The Positive Ways approach to good Mental Health means weaving together the Medical (or Illness) Model and the Recovery Model to advocate the ‘Purposefulness Model’.
The main difference between the three models of wellbeing concerns the degree of optimism each has toward how a person can engage with their future in a positive way. For me this means having an optimistically, future orientated, purposeful and growth outlook on life. It advocates building and sustaining mutually supportive relationships and in holding personal view in which life simply ‘makes good sense’.
The Purposeful Model sets out to meet that for me by; treating people as responsible, capable, active and being able to both learn and to influence their environment, especially in co-operation with others. Purposefulness includes holding the expectation that we can a lead a rich and vibrant life, and be capable of suitably overcoming or incorporating illness, and accommodating any other limitations in order to be contented. To that extent positiveness and optimism are not ‘Pollyanna’ like attitudes but are rather about aclimatisation and Adeption in the face of challenges.
Alongside Purposefulness, the model values mutuality. People often struggle to find the balance in their relationships, with others and with organiations, which results in power struggles and conflict, which can cause illness. The Purposefulness Model places importance on mutuality for good mental health.
The Recovery Model focuses on inspiring the person to take responsibility for their goals, to become well. This is a worthy objective, but seems to isolate the person, not necessarily deliberately, but seemingly. The recovery model suggests that individuals need to find their way simply because they have been assigned ‘self-determination’. This might overly imply isolation. This appears a healthy step towards empowering individuals but may not take account of the individuals current depleted motivations and or their current developmental needs.
Because these individual aspects can exist in individuals, the medical profession has traditional taken a paternalistic approach to overcoming illness. In the Medical or Illness Model, the medical professional consults with and listens to the patient. Information is gathered, a diagnosis is made, and the expert delivers the healing advice, which the compliant patient is expected to dutifully follow.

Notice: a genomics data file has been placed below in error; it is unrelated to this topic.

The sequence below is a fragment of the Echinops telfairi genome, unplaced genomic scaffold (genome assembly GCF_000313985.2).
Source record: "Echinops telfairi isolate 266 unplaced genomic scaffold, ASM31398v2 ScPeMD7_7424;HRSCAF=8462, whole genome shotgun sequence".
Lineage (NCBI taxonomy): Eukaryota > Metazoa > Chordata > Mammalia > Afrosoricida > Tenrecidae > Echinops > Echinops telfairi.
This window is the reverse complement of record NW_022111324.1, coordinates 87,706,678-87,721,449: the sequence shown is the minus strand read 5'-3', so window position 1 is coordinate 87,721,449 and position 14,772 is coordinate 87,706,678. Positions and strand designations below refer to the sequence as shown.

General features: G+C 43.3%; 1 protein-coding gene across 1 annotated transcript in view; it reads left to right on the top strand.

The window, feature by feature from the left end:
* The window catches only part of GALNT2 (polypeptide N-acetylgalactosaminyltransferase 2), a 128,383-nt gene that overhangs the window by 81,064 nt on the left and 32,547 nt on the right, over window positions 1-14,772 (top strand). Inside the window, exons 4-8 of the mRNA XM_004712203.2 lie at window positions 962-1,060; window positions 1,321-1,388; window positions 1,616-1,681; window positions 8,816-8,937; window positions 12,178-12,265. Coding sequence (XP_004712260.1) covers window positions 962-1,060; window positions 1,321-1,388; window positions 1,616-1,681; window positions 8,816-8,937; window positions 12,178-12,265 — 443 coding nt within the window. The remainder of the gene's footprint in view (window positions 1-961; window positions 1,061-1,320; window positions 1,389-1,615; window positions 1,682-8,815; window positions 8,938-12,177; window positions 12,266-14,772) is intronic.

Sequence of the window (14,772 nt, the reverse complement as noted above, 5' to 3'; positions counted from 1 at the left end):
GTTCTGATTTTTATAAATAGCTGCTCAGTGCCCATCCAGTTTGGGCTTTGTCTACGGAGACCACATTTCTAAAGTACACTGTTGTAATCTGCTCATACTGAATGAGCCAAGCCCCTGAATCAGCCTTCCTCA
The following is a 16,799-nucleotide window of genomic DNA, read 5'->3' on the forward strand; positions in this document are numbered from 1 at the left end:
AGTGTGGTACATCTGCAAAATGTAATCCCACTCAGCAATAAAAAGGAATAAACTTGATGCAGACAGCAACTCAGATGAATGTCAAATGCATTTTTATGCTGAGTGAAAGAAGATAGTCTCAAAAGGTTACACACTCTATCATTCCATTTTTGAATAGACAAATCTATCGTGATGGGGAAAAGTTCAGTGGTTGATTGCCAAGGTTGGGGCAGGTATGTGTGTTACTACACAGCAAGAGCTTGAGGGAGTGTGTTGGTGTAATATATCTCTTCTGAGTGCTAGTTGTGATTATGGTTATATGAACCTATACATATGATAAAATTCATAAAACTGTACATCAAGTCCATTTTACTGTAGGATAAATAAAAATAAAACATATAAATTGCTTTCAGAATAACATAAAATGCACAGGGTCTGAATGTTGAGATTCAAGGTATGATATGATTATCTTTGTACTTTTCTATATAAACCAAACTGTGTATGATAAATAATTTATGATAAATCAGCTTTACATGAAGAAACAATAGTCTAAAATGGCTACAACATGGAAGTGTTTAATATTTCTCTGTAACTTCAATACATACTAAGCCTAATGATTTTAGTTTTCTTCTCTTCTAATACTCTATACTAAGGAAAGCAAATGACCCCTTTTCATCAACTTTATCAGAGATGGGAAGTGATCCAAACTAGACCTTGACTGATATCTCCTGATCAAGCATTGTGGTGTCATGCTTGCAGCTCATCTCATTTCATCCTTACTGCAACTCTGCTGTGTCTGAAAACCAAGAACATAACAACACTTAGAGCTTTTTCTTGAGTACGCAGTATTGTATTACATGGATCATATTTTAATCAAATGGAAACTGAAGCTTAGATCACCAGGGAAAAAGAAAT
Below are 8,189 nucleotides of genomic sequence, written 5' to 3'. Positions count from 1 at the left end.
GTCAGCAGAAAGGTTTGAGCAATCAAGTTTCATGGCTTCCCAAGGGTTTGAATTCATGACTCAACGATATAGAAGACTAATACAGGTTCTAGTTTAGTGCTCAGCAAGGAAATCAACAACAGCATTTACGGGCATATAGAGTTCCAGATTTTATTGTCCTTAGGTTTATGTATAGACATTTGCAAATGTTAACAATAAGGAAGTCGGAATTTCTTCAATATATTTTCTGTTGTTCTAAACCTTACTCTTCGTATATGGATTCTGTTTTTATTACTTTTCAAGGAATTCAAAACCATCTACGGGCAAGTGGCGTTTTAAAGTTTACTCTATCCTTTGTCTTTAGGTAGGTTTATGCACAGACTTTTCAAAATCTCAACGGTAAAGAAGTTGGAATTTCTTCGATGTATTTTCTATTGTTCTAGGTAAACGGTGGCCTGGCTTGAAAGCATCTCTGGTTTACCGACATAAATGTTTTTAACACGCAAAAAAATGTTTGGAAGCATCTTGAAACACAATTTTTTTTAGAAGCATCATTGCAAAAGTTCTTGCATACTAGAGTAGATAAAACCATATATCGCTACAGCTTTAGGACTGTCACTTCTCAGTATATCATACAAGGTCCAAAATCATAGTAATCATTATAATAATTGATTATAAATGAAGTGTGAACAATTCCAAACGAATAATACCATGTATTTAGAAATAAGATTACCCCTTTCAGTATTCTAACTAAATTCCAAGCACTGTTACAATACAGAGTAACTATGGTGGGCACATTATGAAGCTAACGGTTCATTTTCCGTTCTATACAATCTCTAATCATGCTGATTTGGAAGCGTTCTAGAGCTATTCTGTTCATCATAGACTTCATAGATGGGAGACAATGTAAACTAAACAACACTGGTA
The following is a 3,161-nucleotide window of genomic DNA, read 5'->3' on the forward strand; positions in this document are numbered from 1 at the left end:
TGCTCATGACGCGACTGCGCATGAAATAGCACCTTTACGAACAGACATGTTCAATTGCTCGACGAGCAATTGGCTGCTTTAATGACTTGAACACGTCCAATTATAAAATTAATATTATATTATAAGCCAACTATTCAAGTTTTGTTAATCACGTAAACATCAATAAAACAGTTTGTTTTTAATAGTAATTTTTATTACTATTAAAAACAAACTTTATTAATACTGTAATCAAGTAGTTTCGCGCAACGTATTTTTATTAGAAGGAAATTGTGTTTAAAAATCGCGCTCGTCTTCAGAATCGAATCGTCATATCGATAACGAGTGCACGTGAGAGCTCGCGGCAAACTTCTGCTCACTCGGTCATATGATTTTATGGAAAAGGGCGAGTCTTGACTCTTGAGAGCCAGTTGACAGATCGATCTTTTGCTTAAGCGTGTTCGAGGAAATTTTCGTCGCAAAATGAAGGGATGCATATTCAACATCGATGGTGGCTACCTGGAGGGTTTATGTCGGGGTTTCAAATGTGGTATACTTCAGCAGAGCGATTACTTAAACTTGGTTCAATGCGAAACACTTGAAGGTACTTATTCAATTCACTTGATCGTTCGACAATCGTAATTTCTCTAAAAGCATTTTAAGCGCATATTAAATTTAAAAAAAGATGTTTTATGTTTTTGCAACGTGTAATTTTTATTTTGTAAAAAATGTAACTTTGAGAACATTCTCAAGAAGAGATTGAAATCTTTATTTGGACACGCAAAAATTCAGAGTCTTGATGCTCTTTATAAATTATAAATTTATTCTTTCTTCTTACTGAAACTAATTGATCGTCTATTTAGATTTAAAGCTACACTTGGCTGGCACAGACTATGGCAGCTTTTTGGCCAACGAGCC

The difficulty with the Illness model, is that it is less empathetic and fails to fully take account of the patient’s perspective, and thereby undermines the personal responsibility that the patient should take for their own recovery. The patients can become disempowered and may not be proactive in their own health. Very often patients are left feeling that they are their illness (or diagnosis) rather than a person. In some cases, the illness/diagnosis becomes a label and some people may research and even adopt the behaviour and even feelings, and symptoms described in the model. To that extent the Illness Model may become self-sustaining in that the person may feel that they are and will continue to remain helpless.
The argument for paternalism, on the other hand, just sometimes some people need to accept help, support and care of others, because they simply cannot cope for themselves. For example, very recently I suffered a series of small strokes. Because I consider myself to be independent, I initially refused to be taken into hospital. In hindsight, I now accept that was a step too far and what I needed, and eventually after I finally passed out, was to be taken into care and administered to by people who simply knew more. This suggests, that there are times when we should all ask for and receive help.
However, the Illness Model treats the disease and unwittingly can thereby exclude the individual needs, treating the person as if they were the disease. The Illness Model position then becomes ‘that the best the person can do is stabilise their situation, moods and behaviour by simply being compliant. This may sometimes mean that (in the UK it is called ‘sectioning’), some suffering persons may be subjected to custodial health care, enforced medication and imposed talking therapies.
In the process, those dispensing the ‘care’ may consider themselves superior to the person, which can lead to conflict, disempowerment and in some cases neglect and abuse. This is may be made worse if the professional carer is not well trained, lacks empathy or is unable to build appropriate rapport with the person. This is compounded when approaches relied on in the Illness Model, like diagnostic tools (such as DSMV) and the use of pharmacology (drugs), are criticized as being about ‘maintaining’ the individual ‘in the system’, that is are serving profit before recovery.
The Recovery Model, in contrast, favors a focus on the patient/client having an influence or control over their mental health, which it assumes is possible. This becomes achievable because, the person is treated with respect and is presumed to be self-determining (I say presumed, because there may be times where a person has become so instituationalised or dependent on the system that they are simply not confident in making decisions, they then need support to become self-determining).
What I appreciate about the Recovery Model is that it accepts mental health challenges, as normal and does not disempower the person or need to assign those challenges to any diagnosis or illness.